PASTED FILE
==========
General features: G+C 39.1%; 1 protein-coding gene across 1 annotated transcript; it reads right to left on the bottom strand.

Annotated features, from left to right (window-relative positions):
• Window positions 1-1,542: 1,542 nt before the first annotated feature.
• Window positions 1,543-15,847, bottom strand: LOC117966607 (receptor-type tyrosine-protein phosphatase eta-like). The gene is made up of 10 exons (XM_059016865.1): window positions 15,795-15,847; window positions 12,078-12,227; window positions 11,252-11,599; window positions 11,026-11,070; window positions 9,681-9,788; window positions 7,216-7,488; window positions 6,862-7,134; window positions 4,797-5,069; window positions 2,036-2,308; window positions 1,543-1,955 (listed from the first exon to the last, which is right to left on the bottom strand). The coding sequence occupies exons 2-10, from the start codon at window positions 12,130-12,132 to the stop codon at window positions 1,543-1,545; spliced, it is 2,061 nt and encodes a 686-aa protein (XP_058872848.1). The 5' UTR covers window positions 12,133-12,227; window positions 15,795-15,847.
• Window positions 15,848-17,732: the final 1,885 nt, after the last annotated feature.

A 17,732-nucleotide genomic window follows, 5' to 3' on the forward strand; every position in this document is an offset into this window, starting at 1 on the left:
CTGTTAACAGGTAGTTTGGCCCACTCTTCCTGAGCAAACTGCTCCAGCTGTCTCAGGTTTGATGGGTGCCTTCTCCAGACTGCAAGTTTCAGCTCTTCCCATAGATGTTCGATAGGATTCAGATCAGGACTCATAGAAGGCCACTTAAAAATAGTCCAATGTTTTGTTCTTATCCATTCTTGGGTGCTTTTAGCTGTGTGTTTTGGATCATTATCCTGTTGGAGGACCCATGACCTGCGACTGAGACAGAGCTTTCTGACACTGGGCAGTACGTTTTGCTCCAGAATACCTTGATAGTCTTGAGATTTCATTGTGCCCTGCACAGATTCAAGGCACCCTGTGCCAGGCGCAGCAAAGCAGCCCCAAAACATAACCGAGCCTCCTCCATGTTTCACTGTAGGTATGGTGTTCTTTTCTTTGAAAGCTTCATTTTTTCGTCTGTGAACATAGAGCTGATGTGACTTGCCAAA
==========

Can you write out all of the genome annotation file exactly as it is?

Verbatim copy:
General features: G+C 39.1%; 1 protein-coding gene across 1 annotated transcript; it reads right to left on the bottom strand.

Annotated features, from left to right (window-relative positions):
• Window positions 1-1,542: 1,542 nt before the first annotated feature.
• Window positions 1,543-15,847, bottom strand: LOC117966607 (receptor-type tyrosine-protein phosphatase eta-like). The gene is made up of 10 exons (XM_059016865.1): window positions 15,795-15,847; window positions 12,078-12,227; window positions 11,252-11,599; window positions 11,026-11,070; window positions 9,681-9,788; window positions 7,216-7,488; window positions 6,862-7,134; window positions 4,797-5,069; window positions 2,036-2,308; window positions 1,543-1,955 (listed from the first exon to the last, which is right to left on the bottom strand). The coding sequence occupies exons 2-10, from the start codon at window positions 12,130-12,132 to the stop codon at window positions 1,543-1,545; spliced, it is 2,061 nt and encodes a 686-aa protein (XP_058872848.1). The 5' UTR covers window positions 12,133-12,227; window positions 15,795-15,847.
• Window positions 15,848-17,732: the final 1,885 nt, after the last annotated feature.

A 17,732-nucleotide genomic window follows, 5' to 3' on the forward strand; every position in this document is an offset into this window, starting at 1 on the left:
CTGTTAACAGGTAGTTTGGCCCACTCTTCCTGAGCAAACTGCTCCAGCTGTCTCAGGTTTGATGGGTGCCTTCTCCAGACTGCAAGTTTCAGCTCTTCCCATAGATGTTCGATAGGATTCAGATCAGGACTCATAGAAGGCCACTTAAAAATAGTCCAATGTTTTGTTCTTATCCATTCTTGGGTGCTTTTAGCTGTGTGTTTTGGATCATTATCCTGTTGGAGGACCCATGACCTGCGACTGAGACAGAGCTTTCTGACACTGGGCAGTACGTTTTGCTCCAGAATACCTTGATAGTCTTGAGATTTCATTGTGCCCTGCACAGATTCAAGGCACCCTGTGCCAGGCGCAGCAAAGCAGCCCCAAAACATAACCGAGCCTCCTCCATGTTTCACTGTAGGTATGGTGTTCTTTTCTTTGAAAGCTTCATTTTTTCGTCTGTGAACATAGAGCTGATGTGACTTGCCAAA